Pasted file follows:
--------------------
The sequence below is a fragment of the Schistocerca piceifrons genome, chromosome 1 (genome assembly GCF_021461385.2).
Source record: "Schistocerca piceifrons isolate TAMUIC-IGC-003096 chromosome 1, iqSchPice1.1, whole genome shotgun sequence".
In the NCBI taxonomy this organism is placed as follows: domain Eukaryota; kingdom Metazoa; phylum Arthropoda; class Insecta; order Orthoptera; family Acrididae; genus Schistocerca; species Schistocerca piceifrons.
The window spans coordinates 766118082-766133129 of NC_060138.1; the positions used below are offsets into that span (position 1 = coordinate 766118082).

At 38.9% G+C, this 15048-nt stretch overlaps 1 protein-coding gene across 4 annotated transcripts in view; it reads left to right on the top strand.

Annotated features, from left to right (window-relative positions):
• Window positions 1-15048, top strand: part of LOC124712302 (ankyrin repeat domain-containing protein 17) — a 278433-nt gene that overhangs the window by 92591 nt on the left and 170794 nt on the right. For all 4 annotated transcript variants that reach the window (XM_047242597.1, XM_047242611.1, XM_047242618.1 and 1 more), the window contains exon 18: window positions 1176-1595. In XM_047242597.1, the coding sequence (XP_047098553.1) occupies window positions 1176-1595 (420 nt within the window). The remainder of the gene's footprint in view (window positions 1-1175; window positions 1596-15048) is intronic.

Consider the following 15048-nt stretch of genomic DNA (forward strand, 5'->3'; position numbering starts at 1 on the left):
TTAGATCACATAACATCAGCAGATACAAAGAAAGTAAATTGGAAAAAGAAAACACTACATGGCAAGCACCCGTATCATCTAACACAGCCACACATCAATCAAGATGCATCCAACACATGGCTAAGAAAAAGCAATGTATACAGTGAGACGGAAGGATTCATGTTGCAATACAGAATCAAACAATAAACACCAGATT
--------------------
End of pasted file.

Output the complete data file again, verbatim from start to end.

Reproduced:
The sequence below is a fragment of the Schistocerca piceifrons genome, chromosome 1 (genome assembly GCF_021461385.2).
Source record: "Schistocerca piceifrons isolate TAMUIC-IGC-003096 chromosome 1, iqSchPice1.1, whole genome shotgun sequence".
In the NCBI taxonomy this organism is placed as follows: domain Eukaryota; kingdom Metazoa; phylum Arthropoda; class Insecta; order Orthoptera; family Acrididae; genus Schistocerca; species Schistocerca piceifrons.
The window spans coordinates 766118082-766133129 of NC_060138.1; the positions used below are offsets into that span (position 1 = coordinate 766118082).

At 38.9% G+C, this 15048-nt stretch overlaps 1 protein-coding gene across 4 annotated transcripts in view; it reads left to right on the top strand.

Annotated features, from left to right (window-relative positions):
• Window positions 1-15048, top strand: part of LOC124712302 (ankyrin repeat domain-containing protein 17) — a 278433-nt gene that overhangs the window by 92591 nt on the left and 170794 nt on the right. For all 4 annotated transcript variants that reach the window (XM_047242597.1, XM_047242611.1, XM_047242618.1 and 1 more), the window contains exon 18: window positions 1176-1595. In XM_047242597.1, the coding sequence (XP_047098553.1) occupies window positions 1176-1595 (420 nt within the window). The remainder of the gene's footprint in view (window positions 1-1175; window positions 1596-15048) is intronic.

Consider the following 15048-nt stretch of genomic DNA (forward strand, 5'->3'; position numbering starts at 1 on the left):
TTAGATCACATAACATCAGCAGATACAAAGAAAGTAAATTGGAAAAAGAAAACACTACATGGCAAGCACCCGTATCATCTAACACAGCCACACATCAATCAAGATGCATCCAACACATGGCTAAGAAAAAGCAATGTATACAGTGAGACGGAAGGATTCATGTTGCAATACAGAATCAAACAATAAACACCAGATT